A photography and public-art project focusing on mental health brings a portion of the community out of the shadows and helps residents understand more about the process of recovery.
“I’m used to living in the shadows,” said Paul Boyer, gazing at photos of himself that would eventually be displayed in public.
Paul was a participant in the Faces of Mental Health Recovery (FoMHR) project in Perry County, Pennsylvania. He spent more than 10 years in a state hospital for mental illness. His long road to recovery started with meeting Bill McHenry, the coordinator of a local Fairweather Lodge, which is a place where people with mental illness share housing and run a business together.
By participating in the FoMHR project, Paul would be moving out of the shadows in a big way: his 21-inch by 32-inch portrait would be hung from the porch of an arts council building in Newport, Pennsylvania. Displayed with eight other portraits of people in recovery from mental illness and their supporters (like Bill), these photos would declare the subjects to be the evidence that mental health recovery can and does happen.
“It’s important for people to hear about your difficulties, but it’s even more important to hear about the possibilities,” said Shelley Bishop, my FoMHR co-leader, during the photography workshop that constituted the first stage of the project.
I had met Shelley a year earlier and learned about a mental health campaign that she co-founded, I’m the Evidence, which lifts up the stories of people in recovery from mental illness, as well as the friends, family members and professionals who help them get there. After hearing the campaign’s values and mixing it with my interest in facilitating a public art project, the idea emerged for the FoMHR project that we launched in our corner of rural Pennsylvania this fall.
In early September, I taught basic photography skills to the FoMHR participants at Shelley’s property — a 19th century farm in western Perry County. The group practiced handling a digital camera (a first for many of them), experimented with photos from multiple angles and reminded each other to shoot with the sun to their backs. The day culminated in taking portraits as each person sat on a milking stool in front of a barn.
In the second phase of the project, all of the participants, plus two staff members of the Perry County Council of the Arts, gathered at Landis House, where the photos would eventually be displayed. The task that evening was to apply the poster-sized black-and-white portraits to wooden panels using wheat paste, a material made by heating flour and water.
Wheat paste is primarily used in street art. That’s not common in a county where the biggest towns have 1,500 people. Neither is talking about mental illness and recovery. Shelley, who has struggled with mental illness herself and has been active in the consumer advocacy movement for 25 years, described the perceptions of mental health issues in rural areas:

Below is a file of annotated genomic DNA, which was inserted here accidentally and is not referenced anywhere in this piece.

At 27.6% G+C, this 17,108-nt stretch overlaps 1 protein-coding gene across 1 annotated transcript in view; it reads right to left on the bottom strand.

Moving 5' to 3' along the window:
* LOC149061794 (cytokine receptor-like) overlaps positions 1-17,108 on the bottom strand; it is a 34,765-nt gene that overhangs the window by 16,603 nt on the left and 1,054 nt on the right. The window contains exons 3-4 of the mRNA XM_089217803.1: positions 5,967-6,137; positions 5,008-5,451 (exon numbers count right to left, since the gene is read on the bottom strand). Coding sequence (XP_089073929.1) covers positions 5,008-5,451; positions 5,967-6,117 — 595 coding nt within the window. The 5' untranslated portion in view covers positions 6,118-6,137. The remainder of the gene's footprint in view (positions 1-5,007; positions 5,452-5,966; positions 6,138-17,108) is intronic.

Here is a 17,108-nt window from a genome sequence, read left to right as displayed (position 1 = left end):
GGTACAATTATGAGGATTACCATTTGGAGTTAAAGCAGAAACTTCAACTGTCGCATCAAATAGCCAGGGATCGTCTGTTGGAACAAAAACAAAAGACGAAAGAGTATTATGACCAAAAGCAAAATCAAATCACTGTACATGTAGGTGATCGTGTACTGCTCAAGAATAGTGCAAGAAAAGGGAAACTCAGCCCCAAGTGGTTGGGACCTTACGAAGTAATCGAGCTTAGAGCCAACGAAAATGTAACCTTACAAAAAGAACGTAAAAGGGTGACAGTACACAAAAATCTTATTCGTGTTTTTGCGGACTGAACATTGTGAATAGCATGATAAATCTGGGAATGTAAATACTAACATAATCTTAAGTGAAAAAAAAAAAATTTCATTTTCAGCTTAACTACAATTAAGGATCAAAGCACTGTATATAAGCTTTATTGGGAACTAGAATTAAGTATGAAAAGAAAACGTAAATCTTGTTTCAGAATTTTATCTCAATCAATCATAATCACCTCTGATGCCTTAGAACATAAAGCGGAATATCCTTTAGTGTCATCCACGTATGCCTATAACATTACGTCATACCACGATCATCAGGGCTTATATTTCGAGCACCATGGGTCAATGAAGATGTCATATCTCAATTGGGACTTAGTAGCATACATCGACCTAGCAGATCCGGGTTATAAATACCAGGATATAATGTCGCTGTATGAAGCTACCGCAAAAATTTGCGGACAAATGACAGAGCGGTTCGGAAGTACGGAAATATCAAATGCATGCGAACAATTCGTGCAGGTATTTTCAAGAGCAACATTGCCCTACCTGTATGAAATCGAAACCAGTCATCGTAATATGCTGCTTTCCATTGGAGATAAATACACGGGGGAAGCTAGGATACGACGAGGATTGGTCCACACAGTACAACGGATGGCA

In some cases, living and recovering in a rural community has some upsides — more connection with family, friends, neighbors who have known you forever and are more likely to see your MH challenges as a result of things they are aware of in your past. They can be more accepting of behaviors and more caring. Many people don’t see individuals who they know that do have mental illness as having this label. They talk about people having a breakdown, or their nerves being bad, and this is more normal, and okay. These same people when asked about mentally ill people very well might see “those” people as being scary, crazy or stigmatized.
Shelley also talked about the difficulties of sustaining mental health in an area where jobs are few and low-paying, transportation is limited and most health and human service agencies that serve us are located out of county:
Helping people in a time of crisis might mean involving the police as opposed to a trained mental health crisis worker. Some of the basic needs which support wellness — a place to live that is decent and affordable; a job or volunteer work; and a huge issue, having transportation to get to the doctor/services, or the grocery store, or even to get to a family member or friend’s house for support is so challenging.
For the project, we used those challenges and the participants’ personal ones as context, but focused on celebrating the individual and community steps taken to make recovery a reality. Accompanying the wheat paste panels outside is an indoor exhibit of framed portraits. Short bios displayed with the portraits describe how each participant is the evidence of ITE’s values of belief, hope, giving, connectedness, action, being the example, encouragement and possibility.
The exhibition opened on October 11, in tandem with a train art and memorabilia show at Landis House. The intermingling of a crowd of train enthusiasts, arts aficionados and people from the mental health sphere demonstrated our first degree of success at deepening public understanding of the human lives and potential behind mental illness labels.
I watched as Nikki Miller showed her photo and bio to her fiance, as Todd Stephens‘ parents chatted with arts council staff and as Brendan Bayer explained what a Fairweather Lodge is to people who lived nearby but had never heard of it before. The participant that interacted with new people the most, though, was Paul, who had been the most reluctant to be one of the faces of recovery. He had come out of the shadows indeed.
Kara Newhouse is a journalist and photographer in rural Pennsylvania. She also is a co-founder of Put People First! PA, an organization fighting for human rights across rural and urban divides.